My wife and I separated several years ago, and in that time she had a baby with someone else.
She claimed to have a paternity test done proving I am not the father, but has been evasive about providing me the paperwork. For purposes of divorce, I was told I would need to show the courts that is the case since the baby was born while we are still technically married.
How do I proceed? Our only shared property is bills, which I have been paying to help my credit.
In order to proceed, you will likely need to file for divorce. Where I practice, a husband is the father of any child born during the marriage. The way to get around the general rule is to conduct a paternity test.
Once the divorce is filed, you may request a paternity test and have her either ordered to produce her previous results or order the child to undergo a new paternity test.
Once it is proven that you are not the father, the divorce may be granted without child support or conservatorship, possession and access language, which are provisions discussing rights and duties parents have over children including visitation.
In Texas, you must wait 60 days after the date of filing to conclude the divorce. In most cases, divorces are not granted quite that quickly since the division of property must be determined.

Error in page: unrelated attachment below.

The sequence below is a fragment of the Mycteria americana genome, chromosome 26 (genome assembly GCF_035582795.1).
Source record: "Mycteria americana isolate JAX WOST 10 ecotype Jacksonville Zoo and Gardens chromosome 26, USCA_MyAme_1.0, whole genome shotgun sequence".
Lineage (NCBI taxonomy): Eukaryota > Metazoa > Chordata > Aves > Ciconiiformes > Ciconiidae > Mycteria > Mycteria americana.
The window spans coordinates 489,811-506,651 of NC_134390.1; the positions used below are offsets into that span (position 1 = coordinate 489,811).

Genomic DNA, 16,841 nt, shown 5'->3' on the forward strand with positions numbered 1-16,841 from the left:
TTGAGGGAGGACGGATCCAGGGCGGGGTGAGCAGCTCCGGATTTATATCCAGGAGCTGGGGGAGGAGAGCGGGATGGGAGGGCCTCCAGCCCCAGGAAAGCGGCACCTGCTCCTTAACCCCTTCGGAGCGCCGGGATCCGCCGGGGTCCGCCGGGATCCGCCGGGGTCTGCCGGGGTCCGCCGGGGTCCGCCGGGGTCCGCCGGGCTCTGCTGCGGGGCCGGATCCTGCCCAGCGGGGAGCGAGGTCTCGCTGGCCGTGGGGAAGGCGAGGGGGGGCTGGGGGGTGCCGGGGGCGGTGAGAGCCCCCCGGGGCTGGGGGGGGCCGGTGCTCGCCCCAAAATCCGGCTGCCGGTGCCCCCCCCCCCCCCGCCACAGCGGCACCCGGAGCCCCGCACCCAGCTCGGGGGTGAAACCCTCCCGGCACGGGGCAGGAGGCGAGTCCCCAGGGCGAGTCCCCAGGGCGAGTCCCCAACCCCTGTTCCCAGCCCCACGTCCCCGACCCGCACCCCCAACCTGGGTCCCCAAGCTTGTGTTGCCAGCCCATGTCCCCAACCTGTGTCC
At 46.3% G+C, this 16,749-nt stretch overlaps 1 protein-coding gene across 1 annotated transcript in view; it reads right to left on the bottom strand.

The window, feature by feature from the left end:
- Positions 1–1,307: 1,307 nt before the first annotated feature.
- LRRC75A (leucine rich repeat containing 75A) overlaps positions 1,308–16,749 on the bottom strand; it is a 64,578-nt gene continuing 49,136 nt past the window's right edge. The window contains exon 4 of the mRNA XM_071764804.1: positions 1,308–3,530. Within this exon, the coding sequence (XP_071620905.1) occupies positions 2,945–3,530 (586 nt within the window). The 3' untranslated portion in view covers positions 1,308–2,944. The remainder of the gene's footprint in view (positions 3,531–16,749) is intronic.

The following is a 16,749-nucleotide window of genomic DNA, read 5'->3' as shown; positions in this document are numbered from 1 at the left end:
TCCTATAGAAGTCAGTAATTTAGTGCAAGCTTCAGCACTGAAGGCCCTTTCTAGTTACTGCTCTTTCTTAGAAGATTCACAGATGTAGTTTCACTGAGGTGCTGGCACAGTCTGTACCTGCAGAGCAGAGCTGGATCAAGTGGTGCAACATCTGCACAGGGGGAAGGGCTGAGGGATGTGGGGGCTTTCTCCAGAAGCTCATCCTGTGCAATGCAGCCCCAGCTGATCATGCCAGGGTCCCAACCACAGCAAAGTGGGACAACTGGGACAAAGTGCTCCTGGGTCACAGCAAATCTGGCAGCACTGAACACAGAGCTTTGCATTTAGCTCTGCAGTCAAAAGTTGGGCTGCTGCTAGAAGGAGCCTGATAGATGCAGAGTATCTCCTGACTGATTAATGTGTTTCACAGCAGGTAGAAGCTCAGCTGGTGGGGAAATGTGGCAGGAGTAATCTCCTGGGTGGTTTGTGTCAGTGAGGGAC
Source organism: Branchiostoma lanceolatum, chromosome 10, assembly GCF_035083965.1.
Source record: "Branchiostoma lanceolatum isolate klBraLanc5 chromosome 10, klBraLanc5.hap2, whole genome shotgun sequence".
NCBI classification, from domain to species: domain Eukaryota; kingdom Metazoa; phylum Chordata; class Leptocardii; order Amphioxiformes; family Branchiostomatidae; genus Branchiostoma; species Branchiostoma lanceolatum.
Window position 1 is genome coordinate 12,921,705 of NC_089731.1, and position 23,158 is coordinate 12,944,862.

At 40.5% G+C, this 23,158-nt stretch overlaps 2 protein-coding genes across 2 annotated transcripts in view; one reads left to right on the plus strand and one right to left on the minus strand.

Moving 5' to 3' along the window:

If the debt was incurred during the marriage, it can be divided at divorce as well. However, your agreement was with the credit card company, and any non-payment will reflect on your credit score, even if the debt was awarded to your wife.
Remember, I am unable to provide you with anything more than divorce tips for men, so please consult a domestic litigation attorney in your area to obtain specific advice as to the laws in your state and how they impact your potential case.
To arrange an initial consultation to discuss divorce rights for men with a Cordell & Cordell attorney, contact Cordell & Cordell.
Mat Camp is a former Lexicon Services Online Editor, who focused on providing a comprehensive look into all aspects of the divorce experience. On MensDivorce.com, he concentrated on issues, such as parenting time, custodial rights, mediation, the division of assets, and so much more.
Mr. Camp used the wealth of experience of Cordell & Cordell attorneys to bring tangible answers to reader questions in Ask a Lawyer articles, as well as offer a step by step process through the divorce experience with Cordell & Cordell Co-Founder and Principal Partner Joseph E. Cordell in Divorce 101: A Guide for Men.
Mr. Camp used thorough research to highlight the challenging reality that those who go through divorce or child custody issues face. He helped foster the continued success of the Men’s Divorce Survival Guide, the Men’s Divorce Podcast, and the Men’s Divorce YouTube series “Attorney Bites.”